The "Community Tourism Guide" will lead you to a new type of holiday. Tribal people and rural villagers in Africa, Asia, Australia, North and South America and the Pacific islands are setting up their own tours: tours from which they, and not the international hotel chains, derive some income. For the traveller, they offer uniquely exciting opportunities, far from the usual tourist ghettos, and they are based on fair trade, benefiting local communities and giving them hope of a better future. Written by Mark Mann for Tourism Concern, Europe's leading ethical tourism organization, the Guide brings together the pick of these holidays. It describes hundreds of different holidays in many of the most beautiful places around the world, with full contact details and a range of further useful information. Chosen by Tourism Concern, and not available through conventional travel agents, they promise uniquely rewarding experiences to the adventurous and those concerned about the impacts of their visits.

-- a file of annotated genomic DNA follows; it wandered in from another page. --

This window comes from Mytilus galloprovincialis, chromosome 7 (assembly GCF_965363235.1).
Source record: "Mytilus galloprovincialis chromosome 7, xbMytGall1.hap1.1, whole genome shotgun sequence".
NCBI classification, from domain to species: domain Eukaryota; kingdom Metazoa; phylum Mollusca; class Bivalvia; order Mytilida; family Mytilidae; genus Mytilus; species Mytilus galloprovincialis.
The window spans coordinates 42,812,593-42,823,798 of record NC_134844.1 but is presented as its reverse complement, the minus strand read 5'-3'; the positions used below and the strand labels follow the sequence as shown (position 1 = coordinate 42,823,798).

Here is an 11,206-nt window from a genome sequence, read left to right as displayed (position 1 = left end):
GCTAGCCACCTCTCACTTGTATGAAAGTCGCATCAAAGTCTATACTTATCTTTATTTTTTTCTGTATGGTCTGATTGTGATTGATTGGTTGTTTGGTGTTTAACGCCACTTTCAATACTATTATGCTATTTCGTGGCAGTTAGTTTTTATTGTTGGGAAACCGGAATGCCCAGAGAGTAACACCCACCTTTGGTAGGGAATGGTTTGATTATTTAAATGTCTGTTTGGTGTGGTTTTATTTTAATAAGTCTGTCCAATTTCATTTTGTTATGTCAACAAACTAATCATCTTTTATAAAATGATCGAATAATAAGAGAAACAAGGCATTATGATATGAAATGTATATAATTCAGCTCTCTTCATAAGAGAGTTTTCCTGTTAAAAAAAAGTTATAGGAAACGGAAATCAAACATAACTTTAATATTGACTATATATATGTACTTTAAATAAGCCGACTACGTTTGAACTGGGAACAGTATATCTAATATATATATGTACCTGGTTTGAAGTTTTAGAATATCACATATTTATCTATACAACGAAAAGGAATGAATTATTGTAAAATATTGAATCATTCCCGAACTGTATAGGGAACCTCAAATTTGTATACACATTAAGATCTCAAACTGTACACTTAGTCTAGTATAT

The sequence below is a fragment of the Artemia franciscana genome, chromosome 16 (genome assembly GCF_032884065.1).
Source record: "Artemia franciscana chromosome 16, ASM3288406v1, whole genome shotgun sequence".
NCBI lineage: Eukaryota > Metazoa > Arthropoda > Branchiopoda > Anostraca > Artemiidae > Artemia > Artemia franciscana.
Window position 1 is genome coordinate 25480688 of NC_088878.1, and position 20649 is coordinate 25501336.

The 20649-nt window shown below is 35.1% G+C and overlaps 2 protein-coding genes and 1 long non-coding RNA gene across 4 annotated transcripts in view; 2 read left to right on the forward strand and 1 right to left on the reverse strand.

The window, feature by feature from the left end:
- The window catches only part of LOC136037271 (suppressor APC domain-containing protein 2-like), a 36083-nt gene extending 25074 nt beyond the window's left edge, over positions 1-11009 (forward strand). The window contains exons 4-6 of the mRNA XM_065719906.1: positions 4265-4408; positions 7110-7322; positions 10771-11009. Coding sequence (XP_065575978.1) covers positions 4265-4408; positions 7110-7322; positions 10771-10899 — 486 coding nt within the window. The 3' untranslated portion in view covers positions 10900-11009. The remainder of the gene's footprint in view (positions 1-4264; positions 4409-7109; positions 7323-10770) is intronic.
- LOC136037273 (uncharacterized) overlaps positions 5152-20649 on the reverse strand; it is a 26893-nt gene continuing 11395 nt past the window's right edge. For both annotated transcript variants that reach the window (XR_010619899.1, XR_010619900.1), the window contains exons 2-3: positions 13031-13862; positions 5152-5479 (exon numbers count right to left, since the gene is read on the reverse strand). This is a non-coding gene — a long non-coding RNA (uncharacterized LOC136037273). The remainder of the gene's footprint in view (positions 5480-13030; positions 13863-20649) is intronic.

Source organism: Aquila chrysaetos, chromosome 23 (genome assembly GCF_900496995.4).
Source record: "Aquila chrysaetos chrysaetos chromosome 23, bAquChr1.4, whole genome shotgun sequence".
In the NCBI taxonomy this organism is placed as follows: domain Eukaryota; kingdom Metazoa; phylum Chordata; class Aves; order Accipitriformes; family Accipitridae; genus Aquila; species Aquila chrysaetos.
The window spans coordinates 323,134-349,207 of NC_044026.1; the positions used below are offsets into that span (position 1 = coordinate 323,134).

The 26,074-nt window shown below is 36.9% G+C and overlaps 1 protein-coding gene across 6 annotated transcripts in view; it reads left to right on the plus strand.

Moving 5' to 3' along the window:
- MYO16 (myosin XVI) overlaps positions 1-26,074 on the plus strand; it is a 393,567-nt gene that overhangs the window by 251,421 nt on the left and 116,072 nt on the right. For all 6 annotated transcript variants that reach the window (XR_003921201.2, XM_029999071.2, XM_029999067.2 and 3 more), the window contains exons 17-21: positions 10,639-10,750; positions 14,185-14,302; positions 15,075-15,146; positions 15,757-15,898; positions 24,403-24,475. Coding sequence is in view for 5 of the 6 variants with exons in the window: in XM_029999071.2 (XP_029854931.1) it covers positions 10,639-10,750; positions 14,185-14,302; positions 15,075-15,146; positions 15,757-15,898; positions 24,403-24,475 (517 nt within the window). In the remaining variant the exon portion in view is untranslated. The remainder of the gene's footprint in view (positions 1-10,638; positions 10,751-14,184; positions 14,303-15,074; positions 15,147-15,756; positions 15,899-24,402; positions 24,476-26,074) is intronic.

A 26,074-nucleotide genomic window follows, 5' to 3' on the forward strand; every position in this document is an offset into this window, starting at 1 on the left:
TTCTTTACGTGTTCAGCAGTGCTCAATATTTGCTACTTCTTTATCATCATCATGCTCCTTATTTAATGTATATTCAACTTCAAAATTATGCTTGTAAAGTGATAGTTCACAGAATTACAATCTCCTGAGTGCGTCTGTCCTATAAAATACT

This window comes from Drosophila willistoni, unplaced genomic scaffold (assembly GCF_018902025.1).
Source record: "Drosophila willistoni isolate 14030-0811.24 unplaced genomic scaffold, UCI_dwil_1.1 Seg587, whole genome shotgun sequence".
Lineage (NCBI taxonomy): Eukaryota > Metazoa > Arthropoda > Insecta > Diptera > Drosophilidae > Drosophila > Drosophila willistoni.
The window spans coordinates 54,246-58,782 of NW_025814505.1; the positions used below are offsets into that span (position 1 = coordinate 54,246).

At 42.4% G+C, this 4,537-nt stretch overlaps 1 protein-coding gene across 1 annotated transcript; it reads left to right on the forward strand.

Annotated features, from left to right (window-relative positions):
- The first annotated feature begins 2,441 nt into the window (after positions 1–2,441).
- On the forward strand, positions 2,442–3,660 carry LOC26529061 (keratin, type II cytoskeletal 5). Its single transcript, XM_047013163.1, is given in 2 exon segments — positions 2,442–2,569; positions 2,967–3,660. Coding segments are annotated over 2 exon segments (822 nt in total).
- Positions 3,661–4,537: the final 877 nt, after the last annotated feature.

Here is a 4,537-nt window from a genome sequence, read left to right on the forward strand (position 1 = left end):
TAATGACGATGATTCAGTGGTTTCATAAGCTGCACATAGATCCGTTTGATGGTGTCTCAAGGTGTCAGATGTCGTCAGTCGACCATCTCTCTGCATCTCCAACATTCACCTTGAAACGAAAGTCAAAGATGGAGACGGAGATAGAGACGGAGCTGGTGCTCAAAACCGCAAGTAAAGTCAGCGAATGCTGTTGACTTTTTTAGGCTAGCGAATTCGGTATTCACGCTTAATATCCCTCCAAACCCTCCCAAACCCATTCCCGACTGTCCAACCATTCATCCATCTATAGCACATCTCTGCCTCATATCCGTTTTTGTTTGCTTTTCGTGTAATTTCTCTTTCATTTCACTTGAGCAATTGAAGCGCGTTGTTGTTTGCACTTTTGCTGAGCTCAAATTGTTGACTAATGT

Table of Contents
1. Contexts: Tourism and the Developing World 2. Being There 3. Directory 4. Responsible Tourism Resources
Many people believe that "staying away won't stop anyone else from going so you might as well go any way." The Community Tourism Guide claims otherwise, providing a diverse global directory of tours/projects/agents who benefit local communities and don't degrade the environment. They are small organisations, many run by indigenous people themselves. You could ride horses in Mongolia, bird-watch in Namibia, camp with Bedouins, learn a language or volunteer. Instead of fake, out-of-context "cultural shows" or 20-minute coach stops to buy tribal handicrafts, you get to experience "living" culture. The benefit to the traveller is not only a guilt-free conscience, but a richer experience. Sarah Champion
Recommended reading in The Traveller. Independent Newspaper, 7th April 2001
Full of contact details and useful information. Methodist Recorder (circ 2:23, 785)
This book was very easy to read and has got me thinking seriously about the impact I have when on holiday. Going Green, No. 38